An integer is the number zero (), a positive natural number (, , , etc.) or a negative integer with a minus sign ( −1, −2, −3, etc.). The negative numbers are the additive inverses of the corresponding positive numbers. In the language of mathematics, the set of integers is often denoted by the boldface or blackboard bold \mathbb. The set of natural numbers \mathbb is a subset of \mathbb, which in turn is a subset of the set of all rational numbers \mathbb, itself a subset of the real numbers \mathbb. Like the natural numbers, \mathbb is countably infinite. An integer may be regarded as a real number that can be written without a fractional component. For example, 21, 4, 0, and −2048 are integers, while 9.75, , and are not. The integers form the smallest group and the smallest ring containing the natural numbers. In algebraic number theory, the integers are sometimes qualified as rational integers to distinguish them from the more general algebraic in ... [...More Info...] [...Related Items...] OR: [Wikipedia] [Google] [Baidu] 

Identical Particles
In quantum mechanics, identical particles (also called indistinguishable or indiscernible particles) are particles that cannot be distinguished from one another, even in principle. Species of identical particles include, but are not limited to, elementary particles (such as electrons), composite subatomic particles (such as atomic nuclei), as well as atoms and molecules. Quasiparticles also behave in this way. Although all known indistinguishable particles only exist at the quantum scale, there is no exhaustive list of all possible sorts of particles nor a clearcut limit of applicability, as explored in quantum statistics. There are two main categories of identical particles: bosons, which can share quantum states, and fermions, which cannot (as described by the Pauli exclusion principle). Examples of bosons are photons, gluons, phonons, helium4 nuclei and all mesons. Examples of fermions are electrons, neutrinos, quarks, protons, neutrons, and helium3 nuclei. The fact that ... [...More Info...] [...Related Items...] OR: [Wikipedia] [Google] [Baidu]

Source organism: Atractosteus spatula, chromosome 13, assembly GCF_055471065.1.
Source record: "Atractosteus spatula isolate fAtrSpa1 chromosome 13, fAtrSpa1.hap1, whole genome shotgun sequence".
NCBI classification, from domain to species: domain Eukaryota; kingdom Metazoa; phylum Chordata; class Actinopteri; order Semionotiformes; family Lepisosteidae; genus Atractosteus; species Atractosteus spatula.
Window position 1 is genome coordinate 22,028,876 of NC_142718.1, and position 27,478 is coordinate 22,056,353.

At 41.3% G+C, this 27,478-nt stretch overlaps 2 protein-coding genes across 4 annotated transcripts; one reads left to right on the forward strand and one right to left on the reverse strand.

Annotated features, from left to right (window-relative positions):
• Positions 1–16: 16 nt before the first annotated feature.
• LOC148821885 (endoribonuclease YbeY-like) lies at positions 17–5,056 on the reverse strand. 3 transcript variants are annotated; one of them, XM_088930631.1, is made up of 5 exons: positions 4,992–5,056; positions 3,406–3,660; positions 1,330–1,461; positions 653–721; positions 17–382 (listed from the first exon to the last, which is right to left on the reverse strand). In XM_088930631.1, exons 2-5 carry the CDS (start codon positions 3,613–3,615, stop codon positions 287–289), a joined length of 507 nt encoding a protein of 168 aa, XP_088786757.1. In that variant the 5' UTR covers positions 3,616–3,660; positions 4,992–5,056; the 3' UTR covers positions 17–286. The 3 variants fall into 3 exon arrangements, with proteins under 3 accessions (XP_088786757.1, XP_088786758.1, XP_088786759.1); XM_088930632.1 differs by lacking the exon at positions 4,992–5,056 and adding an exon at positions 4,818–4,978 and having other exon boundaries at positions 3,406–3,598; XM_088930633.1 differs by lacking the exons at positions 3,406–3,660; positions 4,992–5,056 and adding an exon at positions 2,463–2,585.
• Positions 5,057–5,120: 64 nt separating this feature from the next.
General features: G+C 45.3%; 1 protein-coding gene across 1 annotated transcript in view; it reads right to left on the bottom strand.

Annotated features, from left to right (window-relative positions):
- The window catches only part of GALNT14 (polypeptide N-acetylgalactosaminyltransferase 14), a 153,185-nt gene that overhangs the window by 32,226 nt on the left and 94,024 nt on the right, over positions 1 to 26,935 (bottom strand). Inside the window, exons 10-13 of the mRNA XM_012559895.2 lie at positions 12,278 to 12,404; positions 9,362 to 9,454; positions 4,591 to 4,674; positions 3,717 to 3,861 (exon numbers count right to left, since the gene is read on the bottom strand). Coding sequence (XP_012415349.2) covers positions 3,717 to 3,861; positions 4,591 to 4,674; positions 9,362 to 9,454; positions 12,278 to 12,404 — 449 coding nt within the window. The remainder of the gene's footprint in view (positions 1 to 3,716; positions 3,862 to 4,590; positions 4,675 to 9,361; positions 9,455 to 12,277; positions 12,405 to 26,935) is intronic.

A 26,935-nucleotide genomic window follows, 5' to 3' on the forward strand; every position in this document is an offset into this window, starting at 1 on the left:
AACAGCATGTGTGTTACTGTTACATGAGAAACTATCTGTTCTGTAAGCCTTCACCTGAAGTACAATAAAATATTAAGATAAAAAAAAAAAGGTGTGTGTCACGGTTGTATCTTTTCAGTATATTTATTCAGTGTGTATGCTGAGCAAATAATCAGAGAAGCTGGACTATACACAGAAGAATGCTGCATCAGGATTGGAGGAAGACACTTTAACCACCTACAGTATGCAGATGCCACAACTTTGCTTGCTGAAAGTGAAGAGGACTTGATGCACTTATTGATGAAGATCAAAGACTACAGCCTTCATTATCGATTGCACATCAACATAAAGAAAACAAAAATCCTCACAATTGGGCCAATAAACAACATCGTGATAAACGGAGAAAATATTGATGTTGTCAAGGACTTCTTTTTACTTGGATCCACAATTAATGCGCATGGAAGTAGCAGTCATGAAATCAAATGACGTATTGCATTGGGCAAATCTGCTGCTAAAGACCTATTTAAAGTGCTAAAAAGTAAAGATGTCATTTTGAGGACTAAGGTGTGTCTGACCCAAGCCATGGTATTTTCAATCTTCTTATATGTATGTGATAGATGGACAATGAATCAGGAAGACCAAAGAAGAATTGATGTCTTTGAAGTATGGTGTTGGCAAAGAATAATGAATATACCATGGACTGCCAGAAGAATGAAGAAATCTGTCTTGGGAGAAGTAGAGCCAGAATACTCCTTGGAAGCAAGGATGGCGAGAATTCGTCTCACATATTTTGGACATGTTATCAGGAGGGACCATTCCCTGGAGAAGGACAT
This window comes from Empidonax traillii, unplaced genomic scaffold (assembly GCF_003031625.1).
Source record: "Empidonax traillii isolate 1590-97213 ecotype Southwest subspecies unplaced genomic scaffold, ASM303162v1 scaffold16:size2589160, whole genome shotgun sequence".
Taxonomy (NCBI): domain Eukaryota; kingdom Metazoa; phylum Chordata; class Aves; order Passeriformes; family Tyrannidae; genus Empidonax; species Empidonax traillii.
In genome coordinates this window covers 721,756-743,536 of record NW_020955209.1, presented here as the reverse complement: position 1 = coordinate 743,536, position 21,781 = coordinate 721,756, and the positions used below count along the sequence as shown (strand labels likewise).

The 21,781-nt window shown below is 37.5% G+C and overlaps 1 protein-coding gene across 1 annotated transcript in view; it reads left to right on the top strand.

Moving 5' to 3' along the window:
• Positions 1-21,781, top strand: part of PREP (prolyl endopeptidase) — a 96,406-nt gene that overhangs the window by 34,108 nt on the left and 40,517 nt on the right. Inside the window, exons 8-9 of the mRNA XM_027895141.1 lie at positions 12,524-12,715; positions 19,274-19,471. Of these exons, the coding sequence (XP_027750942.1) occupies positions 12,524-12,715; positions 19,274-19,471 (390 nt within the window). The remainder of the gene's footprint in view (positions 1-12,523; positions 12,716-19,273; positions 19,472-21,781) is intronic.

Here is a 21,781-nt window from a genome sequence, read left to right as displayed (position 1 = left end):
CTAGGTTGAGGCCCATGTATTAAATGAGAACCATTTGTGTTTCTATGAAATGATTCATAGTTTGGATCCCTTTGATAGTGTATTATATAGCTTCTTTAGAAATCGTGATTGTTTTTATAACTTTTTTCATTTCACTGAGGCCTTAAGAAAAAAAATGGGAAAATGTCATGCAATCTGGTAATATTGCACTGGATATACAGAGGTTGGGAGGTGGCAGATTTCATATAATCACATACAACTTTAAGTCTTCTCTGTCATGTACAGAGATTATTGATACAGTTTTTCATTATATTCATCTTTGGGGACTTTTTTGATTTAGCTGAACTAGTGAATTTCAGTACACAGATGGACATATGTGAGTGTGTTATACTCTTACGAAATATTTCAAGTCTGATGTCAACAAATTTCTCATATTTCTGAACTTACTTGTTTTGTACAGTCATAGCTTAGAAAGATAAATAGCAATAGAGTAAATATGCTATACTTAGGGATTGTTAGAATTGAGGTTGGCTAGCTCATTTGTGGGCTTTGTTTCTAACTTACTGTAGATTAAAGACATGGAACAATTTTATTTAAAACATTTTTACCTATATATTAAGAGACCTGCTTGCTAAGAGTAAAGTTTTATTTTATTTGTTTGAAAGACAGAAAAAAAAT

Factorial
In mathematics, the factorial of a nonnegative denoted is the product of all positive integers less than or equal The factorial also equals the product of n with the next smaller factorial: \begin n! &= n \times (n1) \times (n2) \times (n3) \times \cdots \times 3 \times 2 \times 1 \\ &= n\times(n1)!\\ \end For example, 5! = 5\times 4! = 5 \times 4 \times 3 \times 2 \times 1 = 120. The value of 0! is 1, according to the convention for an empty product. Factorials have been discovered in several ancient cultures, notably in Indian mathematics in the canonical works of Jain literature, and by Jewish mystics in the Talmudic book '' Sefer Yetzirah''. The factorial operation is encountered in many areas of mathematics, notably in combinatorics, where its most basic use counts the possible distinct sequences – the permutations – of n distinct objects: there In mathematical analysis, factorials are used in power series for the exponential function ... [...More Info...] [...Related Items...] OR: [Wikipedia] [Google] [Baidu] 

Maxwell–Boltzmann Statistics
In statistical mechanics, Maxwell–Boltzmann statistics describes the distribution of classical material particles over various energy states in thermal equilibrium. It is applicable when the temperature is high enough or the particle density is low enough to render quantum effects negligible. The expected number of particles with energy \varepsilon_i for Maxwell–Boltzmann statistics is :\langle N_i \rangle = \frac = \frac\,g_i e^, where: *\varepsilon_i is the energy of the ''i''th energy level, *\langle N_i \rangle is the average number of particles in the set of states with energy \varepsilon_i, *g_i is the degeneracy of energy level ''i'', that is, the number of states with energy \varepsilon_i which may nevertheless be distinguished from each other by some other means,For example, two simple point particles may have the same energy, but different momentum vectors. They may be distinguished from each other on this basis, and the degeneracy will be the number of possib ... [...More Info...] [...Related Items...] OR: [Wikipedia] [Google] [Baidu] 

Paradigm